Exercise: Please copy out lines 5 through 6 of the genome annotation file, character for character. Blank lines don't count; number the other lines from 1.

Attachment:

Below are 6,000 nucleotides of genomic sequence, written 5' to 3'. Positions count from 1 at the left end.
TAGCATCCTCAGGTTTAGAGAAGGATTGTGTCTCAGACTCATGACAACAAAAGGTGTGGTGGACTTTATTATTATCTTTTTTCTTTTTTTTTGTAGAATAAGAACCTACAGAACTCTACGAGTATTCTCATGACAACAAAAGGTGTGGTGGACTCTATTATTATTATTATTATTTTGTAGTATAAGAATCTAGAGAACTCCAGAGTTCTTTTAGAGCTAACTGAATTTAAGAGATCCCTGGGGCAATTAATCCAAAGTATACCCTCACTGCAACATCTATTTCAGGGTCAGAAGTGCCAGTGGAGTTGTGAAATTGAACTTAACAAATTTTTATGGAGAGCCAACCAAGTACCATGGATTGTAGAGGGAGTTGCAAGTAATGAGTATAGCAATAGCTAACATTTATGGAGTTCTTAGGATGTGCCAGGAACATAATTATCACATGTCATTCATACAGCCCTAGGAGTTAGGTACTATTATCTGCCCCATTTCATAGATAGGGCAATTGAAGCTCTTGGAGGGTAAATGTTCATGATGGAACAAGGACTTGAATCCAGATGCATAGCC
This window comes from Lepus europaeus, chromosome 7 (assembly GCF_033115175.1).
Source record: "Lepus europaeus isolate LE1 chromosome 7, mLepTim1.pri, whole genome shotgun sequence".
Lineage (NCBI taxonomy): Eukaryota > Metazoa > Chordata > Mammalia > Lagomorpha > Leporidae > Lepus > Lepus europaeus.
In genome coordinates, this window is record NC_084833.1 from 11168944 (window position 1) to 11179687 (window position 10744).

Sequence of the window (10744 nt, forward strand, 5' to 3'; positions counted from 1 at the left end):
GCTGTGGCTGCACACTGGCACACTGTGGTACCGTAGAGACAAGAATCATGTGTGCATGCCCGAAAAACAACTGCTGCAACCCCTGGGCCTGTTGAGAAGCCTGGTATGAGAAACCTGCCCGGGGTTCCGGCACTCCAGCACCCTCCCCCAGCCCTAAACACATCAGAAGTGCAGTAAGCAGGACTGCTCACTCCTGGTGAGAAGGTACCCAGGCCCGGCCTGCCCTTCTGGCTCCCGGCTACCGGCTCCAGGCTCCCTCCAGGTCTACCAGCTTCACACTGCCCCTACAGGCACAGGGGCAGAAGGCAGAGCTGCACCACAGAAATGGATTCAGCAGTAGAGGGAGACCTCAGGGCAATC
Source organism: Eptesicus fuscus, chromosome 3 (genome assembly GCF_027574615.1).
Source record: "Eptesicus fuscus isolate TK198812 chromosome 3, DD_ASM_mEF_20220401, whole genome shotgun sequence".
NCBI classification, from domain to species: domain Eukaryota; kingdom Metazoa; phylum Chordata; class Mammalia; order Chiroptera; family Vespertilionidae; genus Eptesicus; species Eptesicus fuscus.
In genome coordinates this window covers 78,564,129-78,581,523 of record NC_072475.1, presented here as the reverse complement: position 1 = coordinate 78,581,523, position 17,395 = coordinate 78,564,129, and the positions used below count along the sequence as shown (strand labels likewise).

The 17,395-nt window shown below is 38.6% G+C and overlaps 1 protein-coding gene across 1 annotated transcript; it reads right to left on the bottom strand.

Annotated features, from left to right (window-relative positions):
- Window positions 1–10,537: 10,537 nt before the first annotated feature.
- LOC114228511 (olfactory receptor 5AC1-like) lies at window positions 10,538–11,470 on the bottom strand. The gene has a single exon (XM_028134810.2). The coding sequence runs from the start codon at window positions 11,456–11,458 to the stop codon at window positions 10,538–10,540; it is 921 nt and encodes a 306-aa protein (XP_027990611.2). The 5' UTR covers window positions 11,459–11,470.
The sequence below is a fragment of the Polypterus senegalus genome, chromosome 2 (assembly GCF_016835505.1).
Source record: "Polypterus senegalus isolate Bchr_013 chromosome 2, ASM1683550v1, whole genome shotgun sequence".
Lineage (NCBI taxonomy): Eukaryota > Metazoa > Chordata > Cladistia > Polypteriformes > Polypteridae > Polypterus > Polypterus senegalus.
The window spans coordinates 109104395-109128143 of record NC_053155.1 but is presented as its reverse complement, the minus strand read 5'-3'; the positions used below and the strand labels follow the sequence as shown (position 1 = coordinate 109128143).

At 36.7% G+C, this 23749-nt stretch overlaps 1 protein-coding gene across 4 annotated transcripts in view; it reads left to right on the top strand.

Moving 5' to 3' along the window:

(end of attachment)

Lineage (NCBI taxonomy): Eukaryota > Metazoa > Chordata > Mammalia > Lagomorpha > Leporidae > Lepus > Lepus europaeus.
In genome coordinates, this window is record NC_084833.1 from 11168944 (window position 1) to 11179687 (window position 10744).